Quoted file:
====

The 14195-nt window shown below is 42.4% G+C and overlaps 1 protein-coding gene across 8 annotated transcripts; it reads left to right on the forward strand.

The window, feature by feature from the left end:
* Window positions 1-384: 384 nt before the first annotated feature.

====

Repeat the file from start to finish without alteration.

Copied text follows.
The 14195-nt window shown below is 42.4% G+C and overlaps 1 protein-coding gene across 8 annotated transcripts; it reads left to right on the forward strand.

The window, feature by feature from the left end:
* Window positions 1-384: 384 nt before the first annotated feature.